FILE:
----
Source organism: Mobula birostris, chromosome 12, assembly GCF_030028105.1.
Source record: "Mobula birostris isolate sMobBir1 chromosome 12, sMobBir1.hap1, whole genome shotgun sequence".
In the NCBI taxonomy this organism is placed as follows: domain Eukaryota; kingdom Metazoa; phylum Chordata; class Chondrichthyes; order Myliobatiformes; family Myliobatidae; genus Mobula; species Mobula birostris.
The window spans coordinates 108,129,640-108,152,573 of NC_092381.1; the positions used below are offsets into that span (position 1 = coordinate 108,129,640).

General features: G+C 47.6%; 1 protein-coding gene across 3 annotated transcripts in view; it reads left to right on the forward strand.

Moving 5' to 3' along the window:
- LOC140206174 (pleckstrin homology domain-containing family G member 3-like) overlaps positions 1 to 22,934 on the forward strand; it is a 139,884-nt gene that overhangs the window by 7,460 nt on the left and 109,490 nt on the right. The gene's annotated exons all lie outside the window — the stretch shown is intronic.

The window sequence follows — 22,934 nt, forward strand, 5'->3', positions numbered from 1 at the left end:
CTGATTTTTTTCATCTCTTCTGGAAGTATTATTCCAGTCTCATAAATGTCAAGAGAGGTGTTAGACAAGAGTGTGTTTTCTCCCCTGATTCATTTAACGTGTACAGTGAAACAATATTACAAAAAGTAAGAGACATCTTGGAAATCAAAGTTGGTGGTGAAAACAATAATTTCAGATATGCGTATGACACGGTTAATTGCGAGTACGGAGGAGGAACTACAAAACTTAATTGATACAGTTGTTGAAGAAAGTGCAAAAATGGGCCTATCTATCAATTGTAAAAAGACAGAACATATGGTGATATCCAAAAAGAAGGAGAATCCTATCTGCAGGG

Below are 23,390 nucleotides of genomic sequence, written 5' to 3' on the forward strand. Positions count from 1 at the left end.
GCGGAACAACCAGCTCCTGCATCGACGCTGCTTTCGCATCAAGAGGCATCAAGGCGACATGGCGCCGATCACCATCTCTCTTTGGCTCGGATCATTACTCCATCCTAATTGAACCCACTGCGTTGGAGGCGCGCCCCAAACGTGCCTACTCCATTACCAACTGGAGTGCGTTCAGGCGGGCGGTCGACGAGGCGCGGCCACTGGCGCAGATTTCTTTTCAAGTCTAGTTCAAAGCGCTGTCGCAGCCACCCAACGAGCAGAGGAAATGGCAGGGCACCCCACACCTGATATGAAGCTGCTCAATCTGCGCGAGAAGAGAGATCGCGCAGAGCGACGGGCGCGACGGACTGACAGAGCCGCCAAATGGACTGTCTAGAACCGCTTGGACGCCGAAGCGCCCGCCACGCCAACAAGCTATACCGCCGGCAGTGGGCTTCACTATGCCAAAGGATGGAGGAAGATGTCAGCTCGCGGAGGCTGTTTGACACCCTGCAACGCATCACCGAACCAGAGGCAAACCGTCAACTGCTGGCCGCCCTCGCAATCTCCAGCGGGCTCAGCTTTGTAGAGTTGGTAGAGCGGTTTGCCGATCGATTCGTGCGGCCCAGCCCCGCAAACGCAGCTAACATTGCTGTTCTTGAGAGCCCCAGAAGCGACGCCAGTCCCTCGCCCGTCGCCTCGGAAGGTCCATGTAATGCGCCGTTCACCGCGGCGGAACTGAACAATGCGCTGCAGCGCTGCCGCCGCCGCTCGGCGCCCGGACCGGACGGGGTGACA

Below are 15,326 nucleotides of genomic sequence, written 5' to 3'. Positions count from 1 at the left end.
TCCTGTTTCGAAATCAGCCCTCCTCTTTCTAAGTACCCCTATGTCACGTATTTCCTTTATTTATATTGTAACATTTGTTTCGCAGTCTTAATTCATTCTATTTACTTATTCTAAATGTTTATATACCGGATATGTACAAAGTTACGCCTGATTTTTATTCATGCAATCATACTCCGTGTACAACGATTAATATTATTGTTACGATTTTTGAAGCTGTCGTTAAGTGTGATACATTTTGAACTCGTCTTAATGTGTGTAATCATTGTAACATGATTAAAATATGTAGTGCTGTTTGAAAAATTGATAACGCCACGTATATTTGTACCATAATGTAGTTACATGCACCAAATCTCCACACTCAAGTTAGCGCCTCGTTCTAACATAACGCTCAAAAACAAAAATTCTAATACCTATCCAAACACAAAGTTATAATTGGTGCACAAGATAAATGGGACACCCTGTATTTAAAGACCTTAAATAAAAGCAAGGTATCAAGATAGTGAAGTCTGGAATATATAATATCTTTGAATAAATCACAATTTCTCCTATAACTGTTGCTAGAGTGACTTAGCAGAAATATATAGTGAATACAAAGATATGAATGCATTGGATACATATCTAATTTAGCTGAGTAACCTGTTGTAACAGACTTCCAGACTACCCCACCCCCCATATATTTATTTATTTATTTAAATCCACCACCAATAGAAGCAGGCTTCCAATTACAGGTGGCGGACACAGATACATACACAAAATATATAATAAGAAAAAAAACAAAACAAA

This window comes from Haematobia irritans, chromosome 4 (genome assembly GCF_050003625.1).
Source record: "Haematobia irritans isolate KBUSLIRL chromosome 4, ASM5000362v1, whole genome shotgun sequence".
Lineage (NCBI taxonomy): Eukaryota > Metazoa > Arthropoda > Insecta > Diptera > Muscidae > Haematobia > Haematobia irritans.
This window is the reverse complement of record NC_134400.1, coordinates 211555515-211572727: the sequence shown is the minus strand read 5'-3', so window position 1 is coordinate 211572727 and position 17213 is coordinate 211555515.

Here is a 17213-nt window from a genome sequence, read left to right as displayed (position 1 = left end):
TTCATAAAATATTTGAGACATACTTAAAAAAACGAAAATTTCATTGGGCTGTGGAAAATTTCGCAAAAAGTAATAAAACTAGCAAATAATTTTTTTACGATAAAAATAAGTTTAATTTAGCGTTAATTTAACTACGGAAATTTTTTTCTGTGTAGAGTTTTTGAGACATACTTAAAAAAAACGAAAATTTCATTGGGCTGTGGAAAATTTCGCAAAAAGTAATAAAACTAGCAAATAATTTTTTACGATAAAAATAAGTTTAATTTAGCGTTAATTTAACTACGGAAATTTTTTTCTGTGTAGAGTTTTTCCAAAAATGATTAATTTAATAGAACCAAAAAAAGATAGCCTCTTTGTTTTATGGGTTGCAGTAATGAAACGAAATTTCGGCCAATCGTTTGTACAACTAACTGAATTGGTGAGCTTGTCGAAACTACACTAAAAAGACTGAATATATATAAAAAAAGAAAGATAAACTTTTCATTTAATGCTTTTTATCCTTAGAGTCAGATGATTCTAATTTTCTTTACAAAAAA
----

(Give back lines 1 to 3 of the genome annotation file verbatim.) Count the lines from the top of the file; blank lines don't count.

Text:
Source organism: Mobula birostris, chromosome 12, assembly GCF_030028105.1.
Source record: "Mobula birostris isolate sMobBir1 chromosome 12, sMobBir1.hap1, whole genome shotgun sequence".
In the NCBI taxonomy this organism is placed as follows: domain Eukaryota; kingdom Metazoa; phylum Chordata; class Chondrichthyes; order Myliobatiformes; family Myliobatidae; genus Mobula; species Mobula birostris.